ForeverMissed
On December 13, 2020, Michael Eugene Spurgeon passed away unexpectedly in North Kansas City Hospital at the age of 59. Michael is survived by his only daughter, Kristina Walker (Spurgeon), and five siblings Judy Douglas, Mary Pope, Jackie Spurgeon, Steve Spurgeon, & Cindy Long (Spurgeon). He was preceded in death by His Father: Roy Spurgeon, Stepfather: Butch Brungardt, Mother Katherine Brungardt (Spurgeon): Brother Bill Spurgeon. Michael was born in January 4, 1961 in Kansas City, Missouri. 

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his Life

What I recall of my dad

He worked a variety of different jobs and was well known for working on cars as he worked for the family auto shop in his late teens, early adulthood. He worked for the J.C Penny Motor Company in Metro-North Shopping Center for ten years. He also had his own lawn service for a while before he let his gambling habits get the best of him. He was married at the age of nineteen with one child and divorced at the age of twenty-two from his first wife. He remarried several years later, however, divorce was unknown, and no children came from the second marriage. Mike was a social person who enjoyed consuming spirits at the local tavern, wherever he might have resided at times. He liked to share stories and made jokes, sometimes and other people’s expense. He had a way of talking to people that made them temporarily enjoy his presents while conversing, sometimes letting him vent out his emotions about his struggles in life. Mike was like a tea, unsweetened tea, that had a bitter taste to it at times. He was not everyone’s cup of tea, people struggled to choke down his crude humorous ways of venting and conversing. Some people had sympathy for him, others empathized with him and there are those who loved him the most who could simply no longer condone his toxic behaviors and how he carried himself.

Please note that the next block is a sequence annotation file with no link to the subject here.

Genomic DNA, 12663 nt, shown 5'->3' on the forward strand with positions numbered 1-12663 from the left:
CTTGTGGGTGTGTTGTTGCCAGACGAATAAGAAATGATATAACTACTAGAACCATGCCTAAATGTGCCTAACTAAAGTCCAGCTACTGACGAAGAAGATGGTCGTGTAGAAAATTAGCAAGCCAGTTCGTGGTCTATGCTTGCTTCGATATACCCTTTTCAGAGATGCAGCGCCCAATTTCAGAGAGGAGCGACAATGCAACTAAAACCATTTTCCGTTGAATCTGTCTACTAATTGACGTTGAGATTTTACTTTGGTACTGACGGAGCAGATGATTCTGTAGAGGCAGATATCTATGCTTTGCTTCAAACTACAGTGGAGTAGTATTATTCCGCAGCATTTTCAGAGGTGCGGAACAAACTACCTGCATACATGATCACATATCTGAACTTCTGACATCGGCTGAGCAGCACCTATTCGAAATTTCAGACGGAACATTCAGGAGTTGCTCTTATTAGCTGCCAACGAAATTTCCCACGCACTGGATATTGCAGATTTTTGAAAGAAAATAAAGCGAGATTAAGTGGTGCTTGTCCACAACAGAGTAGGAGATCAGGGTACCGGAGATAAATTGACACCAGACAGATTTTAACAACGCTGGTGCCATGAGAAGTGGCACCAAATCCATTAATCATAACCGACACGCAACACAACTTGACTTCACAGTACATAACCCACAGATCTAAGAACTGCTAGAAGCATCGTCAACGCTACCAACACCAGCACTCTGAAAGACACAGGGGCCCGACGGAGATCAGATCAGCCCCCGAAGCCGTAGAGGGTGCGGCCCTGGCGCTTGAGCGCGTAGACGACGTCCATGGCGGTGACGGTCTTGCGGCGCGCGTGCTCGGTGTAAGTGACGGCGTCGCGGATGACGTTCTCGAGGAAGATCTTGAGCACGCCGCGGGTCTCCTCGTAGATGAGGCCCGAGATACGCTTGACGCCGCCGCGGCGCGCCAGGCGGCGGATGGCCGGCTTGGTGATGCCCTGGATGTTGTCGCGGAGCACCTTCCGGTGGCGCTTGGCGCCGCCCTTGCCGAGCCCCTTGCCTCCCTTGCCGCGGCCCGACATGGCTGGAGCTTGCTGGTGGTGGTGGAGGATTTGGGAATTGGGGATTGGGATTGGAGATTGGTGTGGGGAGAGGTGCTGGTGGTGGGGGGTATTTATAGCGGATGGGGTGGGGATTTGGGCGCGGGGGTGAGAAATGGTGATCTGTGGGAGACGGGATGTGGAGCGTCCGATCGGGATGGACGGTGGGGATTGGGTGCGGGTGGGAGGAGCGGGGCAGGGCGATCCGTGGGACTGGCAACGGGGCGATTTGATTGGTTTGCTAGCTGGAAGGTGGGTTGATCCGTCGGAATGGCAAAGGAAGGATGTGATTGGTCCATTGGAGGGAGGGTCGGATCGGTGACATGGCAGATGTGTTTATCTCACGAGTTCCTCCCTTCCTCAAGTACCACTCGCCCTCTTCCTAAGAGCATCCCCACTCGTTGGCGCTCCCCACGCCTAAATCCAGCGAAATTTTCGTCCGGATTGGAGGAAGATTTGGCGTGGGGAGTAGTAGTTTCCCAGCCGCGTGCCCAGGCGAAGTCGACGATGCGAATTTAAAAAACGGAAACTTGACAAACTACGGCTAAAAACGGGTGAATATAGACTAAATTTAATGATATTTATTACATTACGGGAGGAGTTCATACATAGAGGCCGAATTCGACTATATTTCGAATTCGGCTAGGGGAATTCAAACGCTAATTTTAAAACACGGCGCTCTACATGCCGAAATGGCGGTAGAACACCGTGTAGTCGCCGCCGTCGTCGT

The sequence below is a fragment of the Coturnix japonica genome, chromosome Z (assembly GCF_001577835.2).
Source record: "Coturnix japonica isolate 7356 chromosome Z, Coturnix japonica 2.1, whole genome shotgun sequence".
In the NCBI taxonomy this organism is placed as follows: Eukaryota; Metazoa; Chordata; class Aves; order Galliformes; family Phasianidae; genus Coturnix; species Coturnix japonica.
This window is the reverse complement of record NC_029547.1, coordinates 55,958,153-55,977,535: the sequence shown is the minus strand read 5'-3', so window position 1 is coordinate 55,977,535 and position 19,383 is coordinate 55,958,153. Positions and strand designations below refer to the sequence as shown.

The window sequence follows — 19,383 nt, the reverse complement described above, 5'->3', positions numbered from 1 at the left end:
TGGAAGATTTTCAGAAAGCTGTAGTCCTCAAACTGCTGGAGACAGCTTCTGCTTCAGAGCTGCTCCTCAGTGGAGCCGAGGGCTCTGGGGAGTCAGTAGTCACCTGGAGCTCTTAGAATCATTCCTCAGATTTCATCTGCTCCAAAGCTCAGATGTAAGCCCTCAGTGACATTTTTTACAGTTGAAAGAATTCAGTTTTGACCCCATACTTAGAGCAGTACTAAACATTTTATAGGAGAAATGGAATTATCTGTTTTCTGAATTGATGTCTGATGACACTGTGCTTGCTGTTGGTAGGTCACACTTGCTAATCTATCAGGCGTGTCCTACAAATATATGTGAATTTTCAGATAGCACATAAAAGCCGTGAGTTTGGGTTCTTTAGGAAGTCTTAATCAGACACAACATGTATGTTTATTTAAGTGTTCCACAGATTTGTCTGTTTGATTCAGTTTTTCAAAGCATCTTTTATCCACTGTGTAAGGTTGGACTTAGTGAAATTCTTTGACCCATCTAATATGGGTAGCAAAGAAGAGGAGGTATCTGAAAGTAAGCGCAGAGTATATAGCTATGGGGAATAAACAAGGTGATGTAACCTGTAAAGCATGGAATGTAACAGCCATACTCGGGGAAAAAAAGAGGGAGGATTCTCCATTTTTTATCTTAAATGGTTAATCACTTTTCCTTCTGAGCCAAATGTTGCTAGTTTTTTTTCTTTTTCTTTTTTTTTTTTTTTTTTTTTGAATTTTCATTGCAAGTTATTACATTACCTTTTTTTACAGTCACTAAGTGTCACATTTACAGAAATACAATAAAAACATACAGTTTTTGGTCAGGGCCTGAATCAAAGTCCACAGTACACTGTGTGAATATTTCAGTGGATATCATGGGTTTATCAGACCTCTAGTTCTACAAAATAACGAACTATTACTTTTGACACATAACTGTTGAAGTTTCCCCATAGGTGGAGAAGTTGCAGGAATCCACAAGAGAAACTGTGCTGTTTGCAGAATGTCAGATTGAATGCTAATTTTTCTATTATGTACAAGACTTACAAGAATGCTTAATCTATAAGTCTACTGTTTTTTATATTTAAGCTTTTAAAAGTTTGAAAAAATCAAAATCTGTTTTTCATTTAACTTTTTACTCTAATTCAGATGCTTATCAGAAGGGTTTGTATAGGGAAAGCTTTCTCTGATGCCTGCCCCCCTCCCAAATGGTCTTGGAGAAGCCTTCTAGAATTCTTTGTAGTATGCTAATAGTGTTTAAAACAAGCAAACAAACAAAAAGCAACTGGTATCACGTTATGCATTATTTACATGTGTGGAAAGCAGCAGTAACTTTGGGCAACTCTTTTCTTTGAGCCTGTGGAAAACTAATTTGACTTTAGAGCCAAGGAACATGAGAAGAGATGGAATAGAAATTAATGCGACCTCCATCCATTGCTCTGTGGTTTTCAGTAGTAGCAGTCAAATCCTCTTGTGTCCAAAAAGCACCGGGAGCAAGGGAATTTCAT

Note to my dad!



I remember my father from the age of seven, and he would come to pick me up in his red Ford ranger that he hung on to for what seemed forever. I remember the communication between him, and I was not always positive or insightful at times, but none the less he was my father. As I grew older, the conversations became harder to handle. His joking ways became almost unbearable with my developing young mind, I grew up thinking how he spoke to me was normal. My father taught me some unbelievably valuable lessons during each visit, without really any effort on his part. Every negative comment that would come from his mouth was his way of projecting his pain onto others. He had a way of sharing his emotions that have stuck with me for my whole life, and this is me setting those emotions free for him since he was never strong enough to do it for himself.

I remember my dad would always ask me to rub his back, I thought it was an odd task for a child, I complied at times. I often found he was ticklish on his sides and he did not like it much, but he would laugh at me, telling me to stop tickling him. It was in those few moments I was able to see his more human, vulnerable side come out of hiding. To this day I find tickling and being tickled strangely amusing and oddly enough therapeutic. He had a way of making me laugh, which often made it hard for me to take in his negative comments when he did have something crude to say. My relationship with my dad was very up and down, I tried coming back into his life off and on out through my younger adult years. However, his behavior and negative thinking made it very difficult to talk to him and really build any type of relationship in general.
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